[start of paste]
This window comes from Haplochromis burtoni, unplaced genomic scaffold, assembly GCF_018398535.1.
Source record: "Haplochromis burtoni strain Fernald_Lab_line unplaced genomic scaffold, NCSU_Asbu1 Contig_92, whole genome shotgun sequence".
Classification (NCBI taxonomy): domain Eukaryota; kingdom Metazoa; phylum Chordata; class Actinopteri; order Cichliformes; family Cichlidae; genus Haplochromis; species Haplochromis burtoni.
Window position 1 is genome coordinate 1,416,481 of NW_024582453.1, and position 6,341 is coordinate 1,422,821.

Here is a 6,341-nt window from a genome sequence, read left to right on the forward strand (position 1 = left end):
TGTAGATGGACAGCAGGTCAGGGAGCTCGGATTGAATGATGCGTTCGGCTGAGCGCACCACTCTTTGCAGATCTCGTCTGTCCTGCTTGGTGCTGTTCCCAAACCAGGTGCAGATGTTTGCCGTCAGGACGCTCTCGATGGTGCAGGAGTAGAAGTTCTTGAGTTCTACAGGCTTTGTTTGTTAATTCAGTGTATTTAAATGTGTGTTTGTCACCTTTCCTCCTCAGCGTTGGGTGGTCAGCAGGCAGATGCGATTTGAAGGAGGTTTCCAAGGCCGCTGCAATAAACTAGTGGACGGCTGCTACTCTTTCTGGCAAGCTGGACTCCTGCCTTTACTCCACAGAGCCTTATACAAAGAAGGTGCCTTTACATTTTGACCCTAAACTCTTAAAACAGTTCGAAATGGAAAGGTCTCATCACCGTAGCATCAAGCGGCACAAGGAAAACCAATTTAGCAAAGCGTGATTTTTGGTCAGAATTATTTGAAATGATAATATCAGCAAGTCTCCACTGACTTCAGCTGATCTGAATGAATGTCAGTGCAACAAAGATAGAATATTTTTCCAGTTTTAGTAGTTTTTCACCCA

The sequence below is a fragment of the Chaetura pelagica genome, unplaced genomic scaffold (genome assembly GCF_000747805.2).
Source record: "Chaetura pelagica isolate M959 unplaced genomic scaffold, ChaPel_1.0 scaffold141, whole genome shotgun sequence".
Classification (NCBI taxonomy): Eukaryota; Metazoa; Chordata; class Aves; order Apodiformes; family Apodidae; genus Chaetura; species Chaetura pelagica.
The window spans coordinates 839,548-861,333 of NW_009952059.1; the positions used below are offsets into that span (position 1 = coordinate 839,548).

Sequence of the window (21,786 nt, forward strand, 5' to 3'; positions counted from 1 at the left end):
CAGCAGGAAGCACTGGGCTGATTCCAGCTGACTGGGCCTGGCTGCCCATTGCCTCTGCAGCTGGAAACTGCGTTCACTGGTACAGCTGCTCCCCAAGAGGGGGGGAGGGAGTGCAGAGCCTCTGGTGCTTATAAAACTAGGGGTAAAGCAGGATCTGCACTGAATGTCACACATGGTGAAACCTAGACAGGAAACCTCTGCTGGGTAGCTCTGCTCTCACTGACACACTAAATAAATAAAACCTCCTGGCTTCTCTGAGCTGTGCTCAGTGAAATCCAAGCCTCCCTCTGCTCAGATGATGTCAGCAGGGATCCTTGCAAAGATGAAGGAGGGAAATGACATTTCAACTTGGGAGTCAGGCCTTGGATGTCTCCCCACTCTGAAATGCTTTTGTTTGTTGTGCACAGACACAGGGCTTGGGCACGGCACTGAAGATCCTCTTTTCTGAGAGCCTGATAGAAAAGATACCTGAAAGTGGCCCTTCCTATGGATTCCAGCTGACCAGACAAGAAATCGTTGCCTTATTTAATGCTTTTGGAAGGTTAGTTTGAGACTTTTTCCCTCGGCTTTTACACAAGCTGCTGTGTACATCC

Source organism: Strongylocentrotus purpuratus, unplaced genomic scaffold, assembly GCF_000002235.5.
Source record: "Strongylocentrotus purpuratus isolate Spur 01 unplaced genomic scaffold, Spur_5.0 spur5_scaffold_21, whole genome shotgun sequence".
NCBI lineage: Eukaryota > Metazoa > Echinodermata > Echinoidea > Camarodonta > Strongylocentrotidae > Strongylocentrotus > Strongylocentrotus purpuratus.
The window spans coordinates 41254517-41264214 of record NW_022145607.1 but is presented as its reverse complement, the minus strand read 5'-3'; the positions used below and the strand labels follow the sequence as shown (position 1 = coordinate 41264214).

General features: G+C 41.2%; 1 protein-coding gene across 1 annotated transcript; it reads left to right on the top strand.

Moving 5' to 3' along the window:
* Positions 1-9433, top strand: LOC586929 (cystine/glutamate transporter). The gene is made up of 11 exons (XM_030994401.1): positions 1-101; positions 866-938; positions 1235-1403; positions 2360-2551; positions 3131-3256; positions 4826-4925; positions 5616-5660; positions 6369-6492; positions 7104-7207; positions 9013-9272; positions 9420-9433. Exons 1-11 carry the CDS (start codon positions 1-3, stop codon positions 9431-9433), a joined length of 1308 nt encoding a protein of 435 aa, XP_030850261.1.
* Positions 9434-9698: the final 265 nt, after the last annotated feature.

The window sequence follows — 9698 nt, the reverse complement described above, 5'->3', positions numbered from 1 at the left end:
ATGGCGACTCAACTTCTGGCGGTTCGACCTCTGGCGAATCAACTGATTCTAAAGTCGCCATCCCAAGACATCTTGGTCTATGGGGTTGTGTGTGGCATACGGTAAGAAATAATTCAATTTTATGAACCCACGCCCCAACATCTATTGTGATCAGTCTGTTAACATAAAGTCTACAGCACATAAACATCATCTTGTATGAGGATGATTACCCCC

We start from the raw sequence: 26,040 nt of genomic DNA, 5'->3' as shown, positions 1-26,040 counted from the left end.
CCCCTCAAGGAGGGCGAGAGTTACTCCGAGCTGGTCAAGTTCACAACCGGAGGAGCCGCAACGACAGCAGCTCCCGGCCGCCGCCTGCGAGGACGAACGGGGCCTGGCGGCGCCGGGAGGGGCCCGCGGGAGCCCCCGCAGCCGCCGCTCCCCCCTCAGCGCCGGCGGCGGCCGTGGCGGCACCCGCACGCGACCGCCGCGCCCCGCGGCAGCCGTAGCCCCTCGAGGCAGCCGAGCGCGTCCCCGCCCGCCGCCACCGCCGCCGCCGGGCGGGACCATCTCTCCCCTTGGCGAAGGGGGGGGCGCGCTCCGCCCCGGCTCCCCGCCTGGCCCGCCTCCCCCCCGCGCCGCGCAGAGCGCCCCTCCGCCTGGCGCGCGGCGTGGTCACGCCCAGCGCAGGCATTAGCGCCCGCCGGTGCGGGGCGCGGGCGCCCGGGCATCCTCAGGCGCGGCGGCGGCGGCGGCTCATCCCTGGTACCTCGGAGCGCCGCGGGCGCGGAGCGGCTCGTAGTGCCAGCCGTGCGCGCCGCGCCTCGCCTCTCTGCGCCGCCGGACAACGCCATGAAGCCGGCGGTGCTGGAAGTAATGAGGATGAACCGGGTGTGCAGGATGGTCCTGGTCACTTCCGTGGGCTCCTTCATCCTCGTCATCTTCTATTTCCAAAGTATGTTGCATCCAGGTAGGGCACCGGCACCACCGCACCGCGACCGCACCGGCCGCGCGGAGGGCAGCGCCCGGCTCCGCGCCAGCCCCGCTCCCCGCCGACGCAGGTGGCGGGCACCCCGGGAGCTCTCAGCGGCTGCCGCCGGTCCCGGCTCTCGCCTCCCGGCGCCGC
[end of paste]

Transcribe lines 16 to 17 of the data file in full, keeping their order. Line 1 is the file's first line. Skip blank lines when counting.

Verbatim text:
The window spans coordinates 41254517-41264214 of record NW_022145607.1 but is presented as its reverse complement, the minus strand read 5'-3'; the positions used below and the strand labels follow the sequence as shown (position 1 = coordinate 41264214).

General features: G+C 41.2%; 1 protein-coding gene across 1 annotated transcript; it reads left to right on the top strand.